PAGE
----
In an innovative diploma thesis project by IED Milano students Josefina Kunz and Kristrún Björgvinsdóttir, visually impaired individuals were given a unique tool to perceive the tone of voice in braille texts.
Five icons, designed as embossed representations, replicate the functions of emojis and typography in traditional written language. These icons not only enhance communication but also improve the lives of the visually impaired.
Based on a cross-sensory perception experiment, the icons visually represent different tones of voice. Extensive research showed that visually impaired individuals struggle to convey and interpret tone effectively. Each icon is associated with specific melodies linked to colors, enabling users to experience the intended tone through touch and hearing. The icon designs, based on a classical braille 6-dot grid, were refined in collaboration with blind individuals.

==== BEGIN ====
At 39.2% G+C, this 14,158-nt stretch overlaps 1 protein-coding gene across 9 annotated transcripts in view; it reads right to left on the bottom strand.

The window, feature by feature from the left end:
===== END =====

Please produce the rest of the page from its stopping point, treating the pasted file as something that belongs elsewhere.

The project also includes 30-second melodies inspired by mapping notes to colors, providing a multisensory experience. These 3D icons, available in different sizes, have practical applications such as preceding braille sentences or appearing on book covers and music CDs. Through comprehensive research and accessible materials like books, audio content, flashcards, and various products, this icon system aims to empower visually impaired individuals, bridging the communication gap and enriching their interactions with others.